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The Olivetti Divisumma 18 Portable Electronic Calculator


Olivetti Divisumma 18 Olivetti Divisumma 18, S/N 0062710
Functions: ASMD, printer, battery powered
Technology: MOS-LSI (2 chips)
Display: Internal printer, no numerical display
Dimensions: 250W x 120D x 50H, weight 920g
Manufactured: Olivetti, Italy, 1973



This page gives a brief description of the construction and operation of the Olivetti "Divisumma 18" electronic calculator from 1973. General information about the Olivetti company and other Olivetti calculators can be found on the main Olivetti page.

The Divisumma 18 (D18) is a portable battery-powered calculator which performs only the four basic arithmetic functions. An internal printer records all entries and results, but there is no separate numeric display. The calculator is known mainly for its radical styling, and in particular for the soft-touch rubber moulding which covers the whole of the keyboard area.

To put the D18 in perspective, readers may find it helpful to review the progression of machines on the main Olivetti page, and the internal descriptions of the earlier Logos 200 and Logos 50/60 electronic calculators.

Layout & construction

D18 external view External view.

The Divisumma 18 is built in two sections. The main body containing the keyboard and printer measures 250mm wide x 120 deep x 50 high and weighs 920g. The detachable battery charger on the left-hand side adds 60mm to the length and brings the total weight to 1320g.

To the left of the keyboard is a sliding On/Off switch and a selector for 0, 2, 3, or 4 fixed decimal places. A red lamp at the far left doubles as an error indicator and a low-battery warning.

The exterior of the D18 is the work of the noted architect and industrial designer Mario Bellini (1935- ). The machine is shown in his US design patent D233350, which was originally filed in Italy in December 1972. The Museum of Modern Art in New York features a Divisumma 18 in its permanent collection.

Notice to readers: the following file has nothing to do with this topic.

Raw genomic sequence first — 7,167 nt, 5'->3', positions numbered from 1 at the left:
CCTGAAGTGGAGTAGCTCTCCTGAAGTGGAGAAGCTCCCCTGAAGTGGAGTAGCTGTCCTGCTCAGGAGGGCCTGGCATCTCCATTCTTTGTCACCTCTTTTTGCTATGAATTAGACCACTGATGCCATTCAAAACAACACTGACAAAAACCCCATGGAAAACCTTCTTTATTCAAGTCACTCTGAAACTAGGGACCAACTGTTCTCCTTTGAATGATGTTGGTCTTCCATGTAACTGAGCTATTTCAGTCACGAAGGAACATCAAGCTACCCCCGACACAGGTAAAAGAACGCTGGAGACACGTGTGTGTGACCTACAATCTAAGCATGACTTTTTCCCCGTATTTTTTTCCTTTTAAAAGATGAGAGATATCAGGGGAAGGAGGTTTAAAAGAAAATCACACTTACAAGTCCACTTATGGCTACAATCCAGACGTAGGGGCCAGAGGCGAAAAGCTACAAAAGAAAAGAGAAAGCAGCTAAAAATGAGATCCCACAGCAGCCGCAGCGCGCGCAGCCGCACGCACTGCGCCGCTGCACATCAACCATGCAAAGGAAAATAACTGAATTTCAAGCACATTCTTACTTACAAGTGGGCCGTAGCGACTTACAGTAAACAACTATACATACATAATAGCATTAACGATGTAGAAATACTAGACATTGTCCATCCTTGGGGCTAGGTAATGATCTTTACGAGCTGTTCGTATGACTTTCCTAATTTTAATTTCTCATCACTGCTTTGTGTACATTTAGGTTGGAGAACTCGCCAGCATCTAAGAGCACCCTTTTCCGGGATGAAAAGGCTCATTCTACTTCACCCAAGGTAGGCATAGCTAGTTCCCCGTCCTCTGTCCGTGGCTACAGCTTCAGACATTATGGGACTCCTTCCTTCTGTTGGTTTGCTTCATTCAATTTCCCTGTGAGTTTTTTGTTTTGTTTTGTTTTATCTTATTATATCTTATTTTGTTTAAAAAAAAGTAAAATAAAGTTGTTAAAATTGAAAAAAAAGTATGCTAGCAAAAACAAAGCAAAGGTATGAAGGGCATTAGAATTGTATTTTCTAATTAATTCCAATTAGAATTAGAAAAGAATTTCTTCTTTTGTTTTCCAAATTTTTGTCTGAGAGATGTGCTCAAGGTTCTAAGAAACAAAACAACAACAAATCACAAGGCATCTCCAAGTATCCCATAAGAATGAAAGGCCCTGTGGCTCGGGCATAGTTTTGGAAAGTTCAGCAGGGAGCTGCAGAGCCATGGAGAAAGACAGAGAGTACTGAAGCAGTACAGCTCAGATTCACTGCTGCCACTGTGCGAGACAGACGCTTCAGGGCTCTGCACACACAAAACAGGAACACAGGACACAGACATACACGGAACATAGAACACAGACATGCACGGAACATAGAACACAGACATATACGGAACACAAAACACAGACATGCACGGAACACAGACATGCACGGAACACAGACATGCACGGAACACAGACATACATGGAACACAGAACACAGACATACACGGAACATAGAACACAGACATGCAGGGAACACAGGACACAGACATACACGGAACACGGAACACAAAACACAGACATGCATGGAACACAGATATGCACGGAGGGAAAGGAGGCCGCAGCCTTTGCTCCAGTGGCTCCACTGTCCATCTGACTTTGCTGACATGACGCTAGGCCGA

The rubberised keyboard was also used in a mains-powered desktop calculator (the Divisumma 28, design patent D233349), which was finished in a more conservative dark grey.

D18 Components Components.

The D18 continues the principles of modular design from Olivetti's earlier "Logos" machines. This view shows the main components.

At the top are the two halves of the moulded plastic casing, with the keyboard switches mounted in the upper half.

In the centre row are the battery charger module, the battery of four Sub-C NiCad cells, and the power supply inverter board. The charger module contains only a transformer, which supplies 12V AC to the circuitry on the main board.

In the foreground are the printer mechanism and the main circuit board.

(Note: To open the D18 case, do not attempt to remove the four rubber feet. Rather, insert a flat-blade screwdriver about 2-3mm wide through the hole in the centre of each foot and remove the foot and the hidden screw together).

Internal view Internal view.

All of the components of the D18 are assembled in the upper section of the case. The lower section provides additional support for the battery, and contains a hinged door for loading the paper roll. The battery charger clips on to the left-hand end, and connects to the main board via the contacts at the lower left-hand corner. The battery pack clips into a plastic holder and has a plug-and-socket connection to the main circuit board. The battery illustrated has been rebuilt with new cells. (The original battery is shown in the component view above).

Keyboard mechanism The keyboard mechanism.

The keyboard uses two rows of metal leaf-springs which make contact with gold-plated pads on the under side of the main circuit board. A system of diagonal rocking bars set into the underside of the top cover provides a mechanical translation between the keypad button matrix and the two straight-line rows of contacts.

Each contact is fitted with a separate over-centre spring. Although the rubber keytops are soft to the touch, the springs give the keys a very light and positive snap action, with an audible click to confirm operation.

The contacts for the On/Off switch and the rotary decimal selector are at the centre left, and these also bear directly on gold-plated pads on the main board.

Keyboard detail Keyboard detail.

This close-up view shows the profile of the key buttons, with the Minus key shown depressed.

Addition and subtraction operate in adding-machine fashion, with numbers being printed as they are entered into the register. C is a correction key which clears the whole of the current entry. The Total (T) key prints the result and clears the register; Sub-total (S) prints the contents and leaves the register unchanged. To encourage the habit of always pressing Total before starting a calculation, the D18 is made to power up with the error lamp lit, so that Total must be pressed before the machine can be used.